I can think of no corrupt business without the support of some political cronyism that can maintain corrupt or abusive behavior. In cases where there is conspiracy or racketeering with prices, we can, and do have laws. This facilitates class action if wrongs are actionable. Yes, the tort system has been corrupted itself with bogus class actions.

    I will add certain cartels, like Debeers Diamond, are an example of free market bullyism, yet few suffer actually suffer (other than via divorce rates). Yes, it is a foolish, but willing expense to buy diamonds. In a way, Debeers props up the value of ones foolish investment in diamonds, though artificially. The cable oligopoly is one example where local cities protected against open competition, by granting zone monopolies. Yes, the FCC has somewhat regulated against this, but the cable companies seem to have a hidden peace truce of non-competition.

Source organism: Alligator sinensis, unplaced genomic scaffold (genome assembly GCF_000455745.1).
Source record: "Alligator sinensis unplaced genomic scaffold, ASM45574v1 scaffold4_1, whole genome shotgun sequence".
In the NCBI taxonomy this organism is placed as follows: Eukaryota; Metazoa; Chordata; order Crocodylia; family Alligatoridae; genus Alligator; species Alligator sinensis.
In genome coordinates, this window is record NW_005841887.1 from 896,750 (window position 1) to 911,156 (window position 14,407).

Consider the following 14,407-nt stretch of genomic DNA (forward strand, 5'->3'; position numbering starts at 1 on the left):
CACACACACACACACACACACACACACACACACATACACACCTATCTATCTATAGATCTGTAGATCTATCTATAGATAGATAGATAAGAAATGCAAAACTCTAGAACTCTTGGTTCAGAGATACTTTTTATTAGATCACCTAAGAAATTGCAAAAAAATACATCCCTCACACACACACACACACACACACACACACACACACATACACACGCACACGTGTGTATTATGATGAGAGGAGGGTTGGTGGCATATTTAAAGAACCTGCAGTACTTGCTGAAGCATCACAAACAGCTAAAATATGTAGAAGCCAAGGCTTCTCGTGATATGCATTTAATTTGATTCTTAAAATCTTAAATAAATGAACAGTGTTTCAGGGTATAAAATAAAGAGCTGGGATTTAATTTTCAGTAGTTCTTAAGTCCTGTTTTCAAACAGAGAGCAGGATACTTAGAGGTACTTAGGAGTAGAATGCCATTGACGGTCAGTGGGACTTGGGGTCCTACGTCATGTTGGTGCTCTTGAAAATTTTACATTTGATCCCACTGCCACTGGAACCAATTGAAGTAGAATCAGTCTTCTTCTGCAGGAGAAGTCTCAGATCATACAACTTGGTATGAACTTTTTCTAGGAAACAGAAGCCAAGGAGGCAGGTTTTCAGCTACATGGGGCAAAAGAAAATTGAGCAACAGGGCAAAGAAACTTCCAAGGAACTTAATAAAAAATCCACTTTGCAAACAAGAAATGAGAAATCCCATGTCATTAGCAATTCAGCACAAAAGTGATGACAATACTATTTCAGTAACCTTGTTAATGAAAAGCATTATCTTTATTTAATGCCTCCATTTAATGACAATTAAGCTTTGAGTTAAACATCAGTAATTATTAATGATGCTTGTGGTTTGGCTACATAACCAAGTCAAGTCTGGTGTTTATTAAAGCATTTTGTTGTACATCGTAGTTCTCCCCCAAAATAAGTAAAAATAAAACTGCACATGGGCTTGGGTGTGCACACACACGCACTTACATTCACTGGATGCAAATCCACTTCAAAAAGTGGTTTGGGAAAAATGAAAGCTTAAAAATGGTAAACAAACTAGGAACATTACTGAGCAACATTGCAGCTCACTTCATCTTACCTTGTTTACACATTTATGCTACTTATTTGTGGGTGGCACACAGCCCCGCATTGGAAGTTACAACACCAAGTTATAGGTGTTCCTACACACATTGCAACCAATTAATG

6. Regarding winning the minds of average citizens, I recall a prescient comment you made, as follows: “Representatives from our various levels of government commit extortion all the time — show up at a business, mention pending legislation, and suggest that the company become ‘more politically involved’ if they want things to go well for themselves, or avoid damaging regulation. ”

    Term limits. Perhaps they could help enlighten and empower the minds of average citizens, by disinfecting the commode every 2-4-6 years?